Last updated on December 5th, 2017
Today in the United States, fewer than 1 percent claim farming as an occupation and only 2 percent of Americans live on a farm. In my opinion this translates to a human systemic risk for the 98 percent of people who literally depend on them (and others) for their food.
But it gets worse…
Just 8.9 percent of American farms comprise approximately 75 percent of all farm sales revenue in the United States, illustrating how few farms provide the majority of production.
‘Very Large Family Farms’ with sales of $500,000 or more (4.6% of all farms)
‘Non-Family Farms’ – e.g. corporations (4.1% of all farms)
Data sourced from EPA.gov (‘Ag 101’) statistics of 2007
(demographics likely very similar today)
Number of Very Large Family Farms: 101,265
Number of Non-Family Farms: 91,177
While Americans source their food from many places (including lots from overseas), it seems somewhat remarkable that so few farms and so few people grow so much of our available farm product. Seems a bit risky.
The remaining 25% of farm product sales revenue come from these additional farm groups:
10% Large Family (sales between $250,000 and $499,999)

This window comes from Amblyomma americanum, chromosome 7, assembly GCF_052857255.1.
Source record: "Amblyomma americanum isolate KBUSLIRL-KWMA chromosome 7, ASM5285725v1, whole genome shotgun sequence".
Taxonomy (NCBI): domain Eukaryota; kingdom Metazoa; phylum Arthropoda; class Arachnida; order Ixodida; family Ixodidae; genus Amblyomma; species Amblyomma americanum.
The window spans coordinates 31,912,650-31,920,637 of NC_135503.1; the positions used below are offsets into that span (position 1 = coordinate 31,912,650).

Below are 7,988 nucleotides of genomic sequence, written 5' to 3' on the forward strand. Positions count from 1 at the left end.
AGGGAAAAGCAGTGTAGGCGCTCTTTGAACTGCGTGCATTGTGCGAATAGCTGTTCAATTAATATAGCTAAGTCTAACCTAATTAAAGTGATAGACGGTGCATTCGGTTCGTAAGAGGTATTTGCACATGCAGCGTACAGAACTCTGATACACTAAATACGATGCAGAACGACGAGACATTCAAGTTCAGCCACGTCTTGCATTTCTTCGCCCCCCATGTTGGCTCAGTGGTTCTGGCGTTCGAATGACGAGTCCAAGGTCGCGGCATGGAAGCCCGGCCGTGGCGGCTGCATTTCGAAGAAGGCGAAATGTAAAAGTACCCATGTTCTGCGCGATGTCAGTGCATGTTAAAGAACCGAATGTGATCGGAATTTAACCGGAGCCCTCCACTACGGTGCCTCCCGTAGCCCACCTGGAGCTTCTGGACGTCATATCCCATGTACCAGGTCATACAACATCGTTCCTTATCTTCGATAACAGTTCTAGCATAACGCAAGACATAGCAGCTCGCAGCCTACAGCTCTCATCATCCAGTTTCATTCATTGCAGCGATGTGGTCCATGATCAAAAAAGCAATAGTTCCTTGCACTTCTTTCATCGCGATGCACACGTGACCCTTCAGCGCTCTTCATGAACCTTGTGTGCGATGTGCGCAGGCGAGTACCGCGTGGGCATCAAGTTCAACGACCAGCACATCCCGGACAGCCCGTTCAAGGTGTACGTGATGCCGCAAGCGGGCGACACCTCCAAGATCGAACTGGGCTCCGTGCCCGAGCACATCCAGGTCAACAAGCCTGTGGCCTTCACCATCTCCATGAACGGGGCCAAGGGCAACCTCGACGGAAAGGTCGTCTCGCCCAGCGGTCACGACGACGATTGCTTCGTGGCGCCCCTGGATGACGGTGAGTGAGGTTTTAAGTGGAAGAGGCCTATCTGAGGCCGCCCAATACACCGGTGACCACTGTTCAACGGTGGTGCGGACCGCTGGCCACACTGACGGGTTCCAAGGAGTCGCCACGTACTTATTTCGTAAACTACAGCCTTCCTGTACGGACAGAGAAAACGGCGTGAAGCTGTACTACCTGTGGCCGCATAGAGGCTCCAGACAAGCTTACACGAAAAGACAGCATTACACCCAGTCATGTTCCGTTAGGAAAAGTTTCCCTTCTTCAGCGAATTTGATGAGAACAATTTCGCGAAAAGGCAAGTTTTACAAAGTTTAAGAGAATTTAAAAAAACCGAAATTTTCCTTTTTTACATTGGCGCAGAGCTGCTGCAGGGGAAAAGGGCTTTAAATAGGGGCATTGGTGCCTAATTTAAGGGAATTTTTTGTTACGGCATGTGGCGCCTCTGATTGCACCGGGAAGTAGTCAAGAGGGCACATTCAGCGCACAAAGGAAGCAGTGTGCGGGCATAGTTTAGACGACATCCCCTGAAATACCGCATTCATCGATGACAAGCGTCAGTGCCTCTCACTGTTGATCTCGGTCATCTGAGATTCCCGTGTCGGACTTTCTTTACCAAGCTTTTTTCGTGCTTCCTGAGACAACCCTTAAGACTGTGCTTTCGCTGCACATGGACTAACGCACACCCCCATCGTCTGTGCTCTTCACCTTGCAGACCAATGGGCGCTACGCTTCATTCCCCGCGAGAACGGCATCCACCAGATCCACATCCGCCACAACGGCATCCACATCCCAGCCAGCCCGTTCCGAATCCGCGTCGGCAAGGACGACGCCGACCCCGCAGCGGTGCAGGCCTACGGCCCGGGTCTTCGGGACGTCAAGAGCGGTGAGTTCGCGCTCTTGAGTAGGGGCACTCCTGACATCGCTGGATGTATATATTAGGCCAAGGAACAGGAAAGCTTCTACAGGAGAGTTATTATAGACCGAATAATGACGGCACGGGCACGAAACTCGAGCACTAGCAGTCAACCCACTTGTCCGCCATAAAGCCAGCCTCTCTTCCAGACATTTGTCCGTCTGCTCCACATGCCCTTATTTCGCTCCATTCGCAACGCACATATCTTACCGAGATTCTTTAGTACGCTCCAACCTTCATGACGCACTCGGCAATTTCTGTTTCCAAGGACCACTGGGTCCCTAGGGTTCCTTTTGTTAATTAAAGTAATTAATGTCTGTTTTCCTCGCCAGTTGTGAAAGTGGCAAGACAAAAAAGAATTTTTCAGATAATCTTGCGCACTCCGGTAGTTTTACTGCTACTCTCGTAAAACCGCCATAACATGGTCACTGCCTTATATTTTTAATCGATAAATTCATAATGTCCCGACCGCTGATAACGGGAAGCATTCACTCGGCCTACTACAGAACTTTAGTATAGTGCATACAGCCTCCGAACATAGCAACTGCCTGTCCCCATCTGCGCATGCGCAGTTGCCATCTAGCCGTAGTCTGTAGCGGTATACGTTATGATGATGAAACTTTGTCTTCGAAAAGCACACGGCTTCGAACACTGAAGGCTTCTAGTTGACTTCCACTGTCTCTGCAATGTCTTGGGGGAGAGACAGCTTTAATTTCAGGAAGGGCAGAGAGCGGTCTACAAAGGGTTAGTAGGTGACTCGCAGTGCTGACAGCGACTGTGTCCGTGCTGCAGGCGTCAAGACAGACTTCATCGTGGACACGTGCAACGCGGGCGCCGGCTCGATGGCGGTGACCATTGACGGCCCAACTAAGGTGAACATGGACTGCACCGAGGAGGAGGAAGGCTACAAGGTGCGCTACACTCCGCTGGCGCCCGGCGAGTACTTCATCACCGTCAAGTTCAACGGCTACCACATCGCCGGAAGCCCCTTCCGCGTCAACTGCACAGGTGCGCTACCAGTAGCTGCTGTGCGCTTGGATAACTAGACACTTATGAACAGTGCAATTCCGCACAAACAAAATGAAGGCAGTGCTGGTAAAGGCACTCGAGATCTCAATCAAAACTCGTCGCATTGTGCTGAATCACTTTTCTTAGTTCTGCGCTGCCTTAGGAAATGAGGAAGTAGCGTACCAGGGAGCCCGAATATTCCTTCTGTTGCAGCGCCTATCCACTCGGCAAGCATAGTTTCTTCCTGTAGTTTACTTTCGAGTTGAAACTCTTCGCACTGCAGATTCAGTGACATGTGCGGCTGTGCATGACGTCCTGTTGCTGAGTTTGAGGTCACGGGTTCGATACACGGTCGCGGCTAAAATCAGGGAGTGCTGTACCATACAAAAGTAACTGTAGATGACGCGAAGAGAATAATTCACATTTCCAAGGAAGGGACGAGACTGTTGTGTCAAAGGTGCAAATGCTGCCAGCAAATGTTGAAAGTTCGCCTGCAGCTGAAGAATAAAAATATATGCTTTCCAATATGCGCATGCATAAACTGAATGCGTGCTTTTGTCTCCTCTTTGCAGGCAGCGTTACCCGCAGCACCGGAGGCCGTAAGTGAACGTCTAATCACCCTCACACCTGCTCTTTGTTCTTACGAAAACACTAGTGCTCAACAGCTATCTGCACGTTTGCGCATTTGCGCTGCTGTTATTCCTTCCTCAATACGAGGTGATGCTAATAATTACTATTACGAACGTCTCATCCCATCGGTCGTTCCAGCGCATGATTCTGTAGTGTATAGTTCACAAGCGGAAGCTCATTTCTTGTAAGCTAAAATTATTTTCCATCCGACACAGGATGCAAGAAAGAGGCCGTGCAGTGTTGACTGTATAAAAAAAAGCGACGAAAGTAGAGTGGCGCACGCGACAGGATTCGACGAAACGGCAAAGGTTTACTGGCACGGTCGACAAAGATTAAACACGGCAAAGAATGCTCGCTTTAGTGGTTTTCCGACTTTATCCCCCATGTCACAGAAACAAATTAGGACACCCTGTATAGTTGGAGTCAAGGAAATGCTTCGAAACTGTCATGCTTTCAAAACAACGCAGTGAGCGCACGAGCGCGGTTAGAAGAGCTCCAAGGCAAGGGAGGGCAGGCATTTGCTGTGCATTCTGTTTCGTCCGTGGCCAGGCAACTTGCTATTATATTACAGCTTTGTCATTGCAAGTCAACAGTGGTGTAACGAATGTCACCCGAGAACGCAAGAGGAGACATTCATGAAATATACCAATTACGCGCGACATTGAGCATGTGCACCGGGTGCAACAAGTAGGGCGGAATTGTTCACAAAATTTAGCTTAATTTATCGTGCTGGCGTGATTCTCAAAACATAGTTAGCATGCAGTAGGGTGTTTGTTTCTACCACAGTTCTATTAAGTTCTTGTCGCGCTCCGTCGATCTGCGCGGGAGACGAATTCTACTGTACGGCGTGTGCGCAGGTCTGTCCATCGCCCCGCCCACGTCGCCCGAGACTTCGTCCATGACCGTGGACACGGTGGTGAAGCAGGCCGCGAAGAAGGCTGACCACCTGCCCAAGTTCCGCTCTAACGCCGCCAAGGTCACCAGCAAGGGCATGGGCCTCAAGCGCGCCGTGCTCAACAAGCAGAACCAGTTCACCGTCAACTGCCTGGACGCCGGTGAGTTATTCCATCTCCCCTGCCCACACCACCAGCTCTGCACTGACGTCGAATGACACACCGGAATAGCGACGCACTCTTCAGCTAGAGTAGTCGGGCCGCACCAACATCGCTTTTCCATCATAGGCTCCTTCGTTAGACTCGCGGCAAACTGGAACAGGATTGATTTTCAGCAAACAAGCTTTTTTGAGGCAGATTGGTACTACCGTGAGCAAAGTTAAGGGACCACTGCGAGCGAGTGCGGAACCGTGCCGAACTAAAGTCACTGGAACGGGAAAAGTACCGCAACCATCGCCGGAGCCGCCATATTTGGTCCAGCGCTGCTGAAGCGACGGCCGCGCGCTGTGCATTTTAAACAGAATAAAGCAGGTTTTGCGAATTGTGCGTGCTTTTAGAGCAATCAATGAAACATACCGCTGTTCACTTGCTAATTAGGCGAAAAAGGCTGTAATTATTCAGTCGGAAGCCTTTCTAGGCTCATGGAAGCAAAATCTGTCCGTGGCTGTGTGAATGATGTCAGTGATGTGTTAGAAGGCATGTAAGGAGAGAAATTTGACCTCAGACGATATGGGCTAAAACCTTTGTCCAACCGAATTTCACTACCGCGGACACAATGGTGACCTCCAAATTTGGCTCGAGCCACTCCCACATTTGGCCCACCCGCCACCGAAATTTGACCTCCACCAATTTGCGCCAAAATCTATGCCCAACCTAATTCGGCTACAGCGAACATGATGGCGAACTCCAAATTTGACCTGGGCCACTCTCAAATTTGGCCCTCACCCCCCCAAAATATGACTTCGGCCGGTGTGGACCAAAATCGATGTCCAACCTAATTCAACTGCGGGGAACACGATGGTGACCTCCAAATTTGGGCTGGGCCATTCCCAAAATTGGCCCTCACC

5% Farming Occupation -Higher Sales ($100,000 and $249,000)
3% Farming Occupation -Lower Sales (less than $100,000)
4% Residential /Lifestyle (who report a major occupation other than farming)
2% Retirement (whose operators report they are retired)
1% Limited Resource (<$100,000 sales, <$150,000 assets, household income <$20,000) The number of residential / lifestyle farms were reported to be 801,844 which represents 0.3 percent or just 0.003 of all Americans. As the farm population in the United States is dwindling, the age of the average farmer is rising. About 60 percent of the farmers in this country are 55 years old or older (Bureau of Labor Statistics).The average age of a 'principal operator' of a farm has increased to 57 years old. (USDA, Census of Agriculture).The dwindling and aging of Americas farms and farm population should lead to concerns about the long-term health of family farms and our overall systemic risk and growing dependency on fewer and fewer farming institutions.